I would say there are two, one being helping employees in particular hiring managers and recruiters understand unconscious and implicit bias, and how it impacts their decision making around hiring people, promoting people, interviewing people who don’t look like them. Secondarily would be understanding more about microaggression. It’s something that’s been talked about much more since the summer of the killing of George Floyd. A lot of talks and discussions are going on within organizations now around race relations and having these courageous and honest conversations. Helping to facilitate those types of conversations and then also helping them understand how unconscious and implicit bias and microaggressions show up in the workplace and then negatively impact the experience for all employees.
It‘s so important. It’s a lot of what I researched for my last book on perception. I remember talking to Vernice “FlyGirl” Armour who was on my show. Isn’t she great? I liked her a lot. She’s got such a unique perspective because being a black female, a former cop, she’s able to see things from different vantage points. What was interesting to me when I studied perception was the vantage point. When I wrote about emotional intelligence, I know you have to understand your own emotions and others and work appropriately, but I don’t think you don’t know what you don’t know. How do you get people to know what they don’t know?
It’s about meeting them where they are. Everyone is on their own unique journey and these last few months have been a period of awakening for many people where their belief systems are being rocked in ways it never had before. They’re second–guessing a lot of things that they have internalized and believed all of their life, based on maybe the way they were raised or generationally, their own lack of exposure to people who don’t look like them. For me, that’s the most interesting and intriguing part is to see that light go off though virtual these days. I used to do this in person. It was much more engaging, but to be able to see that light go off in this virtual world where they’re like, “You gave me a different way to think about this. I never looked at it that way. I never had to think about it that way, because it didn’t impact me.” They’re looking at their community, their society and their workplace through completely different lenses now, without the blinders.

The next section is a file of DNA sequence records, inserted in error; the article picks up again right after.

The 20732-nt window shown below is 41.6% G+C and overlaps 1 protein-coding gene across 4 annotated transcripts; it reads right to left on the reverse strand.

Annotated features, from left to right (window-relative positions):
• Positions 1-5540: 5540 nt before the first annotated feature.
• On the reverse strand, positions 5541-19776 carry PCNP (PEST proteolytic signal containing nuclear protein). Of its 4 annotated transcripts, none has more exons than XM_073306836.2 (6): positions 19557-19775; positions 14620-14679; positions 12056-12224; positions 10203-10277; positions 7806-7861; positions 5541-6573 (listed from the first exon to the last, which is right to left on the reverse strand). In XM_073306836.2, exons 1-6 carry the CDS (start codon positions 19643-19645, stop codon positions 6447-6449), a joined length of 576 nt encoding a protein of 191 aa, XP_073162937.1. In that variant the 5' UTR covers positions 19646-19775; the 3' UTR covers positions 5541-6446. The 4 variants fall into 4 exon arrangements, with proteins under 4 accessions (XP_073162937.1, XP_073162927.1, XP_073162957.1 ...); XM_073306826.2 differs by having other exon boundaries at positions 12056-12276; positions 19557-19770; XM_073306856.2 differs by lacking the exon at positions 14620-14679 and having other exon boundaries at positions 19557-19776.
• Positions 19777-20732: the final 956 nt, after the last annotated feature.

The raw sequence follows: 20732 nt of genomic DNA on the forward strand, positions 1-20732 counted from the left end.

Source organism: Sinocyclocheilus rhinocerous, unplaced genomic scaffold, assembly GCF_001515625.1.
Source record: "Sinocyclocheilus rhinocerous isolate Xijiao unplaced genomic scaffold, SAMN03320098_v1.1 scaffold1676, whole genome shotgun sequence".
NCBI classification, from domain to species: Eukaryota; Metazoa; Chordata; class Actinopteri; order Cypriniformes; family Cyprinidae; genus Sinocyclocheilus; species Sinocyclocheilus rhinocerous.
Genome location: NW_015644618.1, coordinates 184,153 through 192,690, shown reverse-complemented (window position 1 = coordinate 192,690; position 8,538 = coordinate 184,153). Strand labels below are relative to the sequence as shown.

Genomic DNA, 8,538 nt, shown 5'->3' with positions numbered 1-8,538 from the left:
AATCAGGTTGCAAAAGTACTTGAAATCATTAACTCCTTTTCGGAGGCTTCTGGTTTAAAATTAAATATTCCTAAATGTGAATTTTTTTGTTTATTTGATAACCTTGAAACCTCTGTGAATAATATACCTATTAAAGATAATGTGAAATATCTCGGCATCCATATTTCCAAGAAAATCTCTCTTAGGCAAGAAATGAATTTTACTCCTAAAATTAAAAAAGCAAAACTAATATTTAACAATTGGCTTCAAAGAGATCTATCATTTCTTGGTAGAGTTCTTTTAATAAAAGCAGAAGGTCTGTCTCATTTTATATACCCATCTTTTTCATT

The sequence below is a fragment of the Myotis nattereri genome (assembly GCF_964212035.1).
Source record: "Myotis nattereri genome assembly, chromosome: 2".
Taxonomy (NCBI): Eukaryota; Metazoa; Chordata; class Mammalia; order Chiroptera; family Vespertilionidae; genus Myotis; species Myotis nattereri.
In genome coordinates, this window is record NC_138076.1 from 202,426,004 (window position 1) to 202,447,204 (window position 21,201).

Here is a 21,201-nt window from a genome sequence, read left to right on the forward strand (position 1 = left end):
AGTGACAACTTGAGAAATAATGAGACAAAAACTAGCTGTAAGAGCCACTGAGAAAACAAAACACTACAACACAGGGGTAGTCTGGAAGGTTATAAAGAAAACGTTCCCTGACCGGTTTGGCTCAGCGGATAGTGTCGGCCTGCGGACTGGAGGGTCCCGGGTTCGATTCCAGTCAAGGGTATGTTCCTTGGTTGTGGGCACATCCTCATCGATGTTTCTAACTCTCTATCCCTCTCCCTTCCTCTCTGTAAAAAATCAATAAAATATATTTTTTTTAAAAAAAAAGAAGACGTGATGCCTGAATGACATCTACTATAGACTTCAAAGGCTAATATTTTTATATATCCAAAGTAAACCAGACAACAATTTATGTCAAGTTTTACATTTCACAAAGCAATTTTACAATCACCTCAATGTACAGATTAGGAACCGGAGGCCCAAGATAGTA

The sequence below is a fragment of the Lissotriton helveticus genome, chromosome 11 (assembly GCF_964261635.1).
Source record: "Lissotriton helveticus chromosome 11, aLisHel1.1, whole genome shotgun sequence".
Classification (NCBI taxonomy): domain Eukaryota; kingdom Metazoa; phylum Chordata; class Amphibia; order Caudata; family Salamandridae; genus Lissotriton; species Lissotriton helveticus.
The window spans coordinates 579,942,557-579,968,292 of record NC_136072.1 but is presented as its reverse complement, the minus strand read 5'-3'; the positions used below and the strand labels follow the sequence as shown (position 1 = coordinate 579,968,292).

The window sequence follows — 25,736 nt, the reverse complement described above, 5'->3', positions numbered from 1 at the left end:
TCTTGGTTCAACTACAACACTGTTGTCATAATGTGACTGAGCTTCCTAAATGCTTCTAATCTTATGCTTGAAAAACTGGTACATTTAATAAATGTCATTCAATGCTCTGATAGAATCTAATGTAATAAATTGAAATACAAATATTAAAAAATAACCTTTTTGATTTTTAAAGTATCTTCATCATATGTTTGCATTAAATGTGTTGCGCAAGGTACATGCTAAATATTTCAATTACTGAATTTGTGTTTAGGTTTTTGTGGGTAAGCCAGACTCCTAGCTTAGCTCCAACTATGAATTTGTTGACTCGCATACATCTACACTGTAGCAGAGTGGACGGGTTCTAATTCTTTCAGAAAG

It’s hard because I’ve worked in companies where they’d have events and it would be all white guys. You go, “You guys got to get a grip. You can’t do this. You’re out of touch and this is wrong.” I’ve seen things like on LinkedIn, a friend of mine who does many interviews as I do, where he interviews female, male, black, white, everybody. He happened to post a picture of one of his shows where it happened to be two other white guys with him on that one show. He took a beating for it from the people going, “Where is the diversity?” He is a diverse thinker. Do you think that it ever goes too far or do we need to have that reality check even if it’s taken out of context?
I started off by saying based on the conversations I’ve had and I’ve had conversations with many diverse people as well. I’ve had a lot of conversations with male white CEOs. It is not only an awakening period for them, but they also do feel like they’re being targeted. They can’t say or do anything right. That’s not the feeling I want them to have at all. Everyone is on their journey. I’m sorry that he had that experience. It was because of people’s own bias and not doing their research to see who he is as an interviewer. Who else has he had on his platform? What topics has he covered? Much of the time, those that are in that position are left with the heavy lifting of defending themselves too.